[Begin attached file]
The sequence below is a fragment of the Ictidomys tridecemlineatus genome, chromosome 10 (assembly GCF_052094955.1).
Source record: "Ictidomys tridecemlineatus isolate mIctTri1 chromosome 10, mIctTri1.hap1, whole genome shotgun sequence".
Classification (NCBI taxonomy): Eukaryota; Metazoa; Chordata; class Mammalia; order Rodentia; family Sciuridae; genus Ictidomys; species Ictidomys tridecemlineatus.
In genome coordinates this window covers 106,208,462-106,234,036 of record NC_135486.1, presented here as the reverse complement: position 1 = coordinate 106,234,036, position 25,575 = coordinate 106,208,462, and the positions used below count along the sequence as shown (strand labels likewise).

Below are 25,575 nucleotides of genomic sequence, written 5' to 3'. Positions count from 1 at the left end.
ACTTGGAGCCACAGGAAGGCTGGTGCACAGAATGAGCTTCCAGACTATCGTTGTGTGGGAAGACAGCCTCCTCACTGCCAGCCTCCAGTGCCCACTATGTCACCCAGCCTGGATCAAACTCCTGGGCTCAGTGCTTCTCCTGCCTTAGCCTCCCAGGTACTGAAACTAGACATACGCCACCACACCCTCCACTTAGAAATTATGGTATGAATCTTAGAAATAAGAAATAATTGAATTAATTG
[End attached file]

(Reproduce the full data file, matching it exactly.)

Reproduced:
The sequence below is a fragment of the Ictidomys tridecemlineatus genome, chromosome 10 (assembly GCF_052094955.1).
Source record: "Ictidomys tridecemlineatus isolate mIctTri1 chromosome 10, mIctTri1.hap1, whole genome shotgun sequence".
Classification (NCBI taxonomy): Eukaryota; Metazoa; Chordata; class Mammalia; order Rodentia; family Sciuridae; genus Ictidomys; species Ictidomys tridecemlineatus.
In genome coordinates this window covers 106,208,462-106,234,036 of record NC_135486.1, presented here as the reverse complement: position 1 = coordinate 106,234,036, position 25,575 = coordinate 106,208,462, and the positions used below count along the sequence as shown (strand labels likewise).

Below are 25,575 nucleotides of genomic sequence, written 5' to 3'. Positions count from 1 at the left end.
ACTTGGAGCCACAGGAAGGCTGGTGCACAGAATGAGCTTCCAGACTATCGTTGTGTGGGAAGACAGCCTCCTCACTGCCAGCCTCCAGTGCCCACTATGTCACCCAGCCTGGATCAAACTCCTGGGCTCAGTGCTTCTCCTGCCTTAGCCTCCCAGGTACTGAAACTAGACATACGCCACCACACCCTCCACTTAGAAATTATGGTATGAATCTTAGAAATAAGAAATAATTGAATTAATTG